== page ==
@BCnrd: as you guessed, the topological case motivated the questions. Also, I like to understand the formal implications between concepts when trying to understand them. So my motivation was certainly not to find a practical criterion for universal closedness. But this is personal and it is quite all right with me if others, like you,feel differently about the interest of those questions. –  Georges Elencwajg May 4 '10 at 7:28
@BCnrd: I am pleasantly surprised that you tried your hand at these questions: it feels great to be in such excellent company! Also your re-interpretation of hilberttheorem90's question is very interesting and quite unexpected for me, due to my lamentable knowledge of constructible topology. And I hope hilbertthm90 will forgive me for reading mail addressed to him ... –  Georges Elencwajg May 4 '10 at 8:07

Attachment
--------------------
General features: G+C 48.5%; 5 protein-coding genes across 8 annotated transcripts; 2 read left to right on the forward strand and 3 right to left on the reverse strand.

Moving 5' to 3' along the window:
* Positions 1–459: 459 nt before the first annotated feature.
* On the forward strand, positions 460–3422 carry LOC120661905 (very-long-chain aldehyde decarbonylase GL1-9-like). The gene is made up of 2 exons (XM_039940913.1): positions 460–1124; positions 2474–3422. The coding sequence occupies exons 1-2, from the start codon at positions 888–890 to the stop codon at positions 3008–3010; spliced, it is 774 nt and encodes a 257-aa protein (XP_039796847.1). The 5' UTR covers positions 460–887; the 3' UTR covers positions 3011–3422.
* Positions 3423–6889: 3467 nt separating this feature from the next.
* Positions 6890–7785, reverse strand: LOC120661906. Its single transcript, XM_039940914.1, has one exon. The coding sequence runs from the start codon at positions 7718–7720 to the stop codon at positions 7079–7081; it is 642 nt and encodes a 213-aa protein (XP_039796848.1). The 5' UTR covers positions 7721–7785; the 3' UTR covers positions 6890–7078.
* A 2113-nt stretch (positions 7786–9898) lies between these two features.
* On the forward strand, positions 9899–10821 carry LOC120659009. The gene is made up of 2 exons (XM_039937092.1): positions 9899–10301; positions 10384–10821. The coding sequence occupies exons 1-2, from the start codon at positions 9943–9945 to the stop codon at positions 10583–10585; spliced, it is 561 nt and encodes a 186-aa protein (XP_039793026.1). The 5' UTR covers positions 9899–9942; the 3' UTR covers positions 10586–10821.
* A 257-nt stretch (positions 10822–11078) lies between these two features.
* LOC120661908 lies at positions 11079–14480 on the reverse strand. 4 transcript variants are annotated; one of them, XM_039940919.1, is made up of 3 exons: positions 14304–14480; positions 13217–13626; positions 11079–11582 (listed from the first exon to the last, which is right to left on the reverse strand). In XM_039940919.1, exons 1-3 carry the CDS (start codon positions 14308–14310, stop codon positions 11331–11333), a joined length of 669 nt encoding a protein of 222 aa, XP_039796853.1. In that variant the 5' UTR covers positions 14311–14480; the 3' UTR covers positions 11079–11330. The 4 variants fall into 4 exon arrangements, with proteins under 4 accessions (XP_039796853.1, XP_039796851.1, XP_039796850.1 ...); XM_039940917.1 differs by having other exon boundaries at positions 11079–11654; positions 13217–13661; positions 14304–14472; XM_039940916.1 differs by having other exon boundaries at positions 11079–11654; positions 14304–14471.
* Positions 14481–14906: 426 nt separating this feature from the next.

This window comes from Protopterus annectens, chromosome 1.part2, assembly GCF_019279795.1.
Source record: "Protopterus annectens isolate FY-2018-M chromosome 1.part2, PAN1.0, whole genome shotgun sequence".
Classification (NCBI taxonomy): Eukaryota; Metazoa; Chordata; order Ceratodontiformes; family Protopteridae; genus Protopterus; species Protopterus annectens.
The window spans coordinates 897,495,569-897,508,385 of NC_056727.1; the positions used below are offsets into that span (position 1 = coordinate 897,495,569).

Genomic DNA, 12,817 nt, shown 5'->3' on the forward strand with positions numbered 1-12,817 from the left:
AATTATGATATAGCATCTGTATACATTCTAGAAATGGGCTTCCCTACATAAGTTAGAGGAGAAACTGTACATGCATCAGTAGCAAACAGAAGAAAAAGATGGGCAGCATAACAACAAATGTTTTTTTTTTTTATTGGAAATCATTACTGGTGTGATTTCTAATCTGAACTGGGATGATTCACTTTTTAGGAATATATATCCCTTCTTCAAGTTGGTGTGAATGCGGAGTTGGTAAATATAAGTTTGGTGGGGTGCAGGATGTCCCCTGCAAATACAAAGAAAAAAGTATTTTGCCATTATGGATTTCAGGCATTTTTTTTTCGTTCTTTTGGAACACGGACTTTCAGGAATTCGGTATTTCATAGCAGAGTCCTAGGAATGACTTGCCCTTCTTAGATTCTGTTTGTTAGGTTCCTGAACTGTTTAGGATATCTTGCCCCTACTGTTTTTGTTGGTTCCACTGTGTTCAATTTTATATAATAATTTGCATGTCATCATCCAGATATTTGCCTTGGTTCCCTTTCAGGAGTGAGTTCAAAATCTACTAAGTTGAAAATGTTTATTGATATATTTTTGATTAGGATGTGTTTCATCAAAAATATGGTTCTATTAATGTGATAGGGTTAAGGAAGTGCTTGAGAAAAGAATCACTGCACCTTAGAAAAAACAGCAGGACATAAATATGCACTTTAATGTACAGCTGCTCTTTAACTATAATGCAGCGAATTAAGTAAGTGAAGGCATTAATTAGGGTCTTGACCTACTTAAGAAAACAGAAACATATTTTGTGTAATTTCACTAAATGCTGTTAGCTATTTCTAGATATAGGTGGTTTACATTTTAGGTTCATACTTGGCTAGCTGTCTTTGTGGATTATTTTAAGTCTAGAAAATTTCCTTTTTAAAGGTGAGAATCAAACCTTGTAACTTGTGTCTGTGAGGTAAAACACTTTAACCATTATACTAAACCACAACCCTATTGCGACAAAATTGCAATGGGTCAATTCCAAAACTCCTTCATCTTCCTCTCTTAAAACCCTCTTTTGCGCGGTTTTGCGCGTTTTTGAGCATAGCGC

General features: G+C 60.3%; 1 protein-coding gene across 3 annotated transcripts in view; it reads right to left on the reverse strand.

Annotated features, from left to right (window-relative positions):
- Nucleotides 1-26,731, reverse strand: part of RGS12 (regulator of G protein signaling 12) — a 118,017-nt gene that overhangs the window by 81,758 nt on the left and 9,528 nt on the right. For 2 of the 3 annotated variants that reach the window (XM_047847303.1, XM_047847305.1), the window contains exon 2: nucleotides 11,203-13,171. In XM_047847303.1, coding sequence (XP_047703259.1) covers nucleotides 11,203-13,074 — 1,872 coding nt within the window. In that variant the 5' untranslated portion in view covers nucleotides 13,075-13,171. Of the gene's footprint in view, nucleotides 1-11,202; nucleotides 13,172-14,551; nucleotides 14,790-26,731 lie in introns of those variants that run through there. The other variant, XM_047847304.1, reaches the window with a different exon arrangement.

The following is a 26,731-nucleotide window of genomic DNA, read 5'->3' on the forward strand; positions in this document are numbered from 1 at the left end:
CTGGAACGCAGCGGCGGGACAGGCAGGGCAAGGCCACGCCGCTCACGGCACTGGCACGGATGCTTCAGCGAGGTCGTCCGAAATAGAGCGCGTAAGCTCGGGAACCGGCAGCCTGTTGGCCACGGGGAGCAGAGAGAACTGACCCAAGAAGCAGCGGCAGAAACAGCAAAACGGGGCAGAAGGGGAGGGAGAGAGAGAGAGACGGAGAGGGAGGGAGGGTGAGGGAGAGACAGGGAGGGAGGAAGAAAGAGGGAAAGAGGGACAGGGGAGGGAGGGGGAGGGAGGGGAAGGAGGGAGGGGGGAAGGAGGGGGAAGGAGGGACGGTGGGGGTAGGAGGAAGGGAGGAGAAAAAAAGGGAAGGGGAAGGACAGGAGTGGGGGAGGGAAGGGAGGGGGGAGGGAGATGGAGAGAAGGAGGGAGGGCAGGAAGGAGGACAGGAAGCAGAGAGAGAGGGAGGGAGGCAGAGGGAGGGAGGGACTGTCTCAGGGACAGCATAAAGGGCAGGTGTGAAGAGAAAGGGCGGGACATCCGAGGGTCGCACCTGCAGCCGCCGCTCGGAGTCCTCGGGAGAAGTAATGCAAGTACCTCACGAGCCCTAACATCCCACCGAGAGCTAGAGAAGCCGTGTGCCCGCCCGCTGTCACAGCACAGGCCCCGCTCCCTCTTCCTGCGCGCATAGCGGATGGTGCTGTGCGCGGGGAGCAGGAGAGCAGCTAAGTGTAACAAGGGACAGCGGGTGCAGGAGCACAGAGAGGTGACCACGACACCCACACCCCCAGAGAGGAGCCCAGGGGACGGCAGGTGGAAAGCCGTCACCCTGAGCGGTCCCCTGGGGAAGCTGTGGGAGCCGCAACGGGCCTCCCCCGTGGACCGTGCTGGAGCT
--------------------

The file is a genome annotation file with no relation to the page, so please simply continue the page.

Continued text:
1 Answer 1

up vote 19 down vote accepted

Yes, a universally closed morphism is quasi-compact. (I haven't yet checked whether the same approach answers question 2.)

Proof: Without loss of generality, we may assume that $S=\operatorname{Spec} A$ for some ring $A$, and that $f$ is surjective. Suppose that $f$ is not quasi-compact. We need to show that $f$ is not universally closed.

Write $X = \bigcup_{i \in I} X_i$ where the $X_i$ are affine open subschemes of $X$. Let $T=\operatorname{Spec} A[\{t_i:i \in I\}]$, where the $t_i$ are distinct indeterminates. Let $T_i=D(t_i) \subseteq T$. Let $Z$ be the closed set $(X \times_S T) - \bigcup_{i \in I} (X_i \times_S T_i)$. It suffices to prove that the image $f_T(Z)$ of $Z$ under $f_T \colon X \times_S T \to T$ is not closed.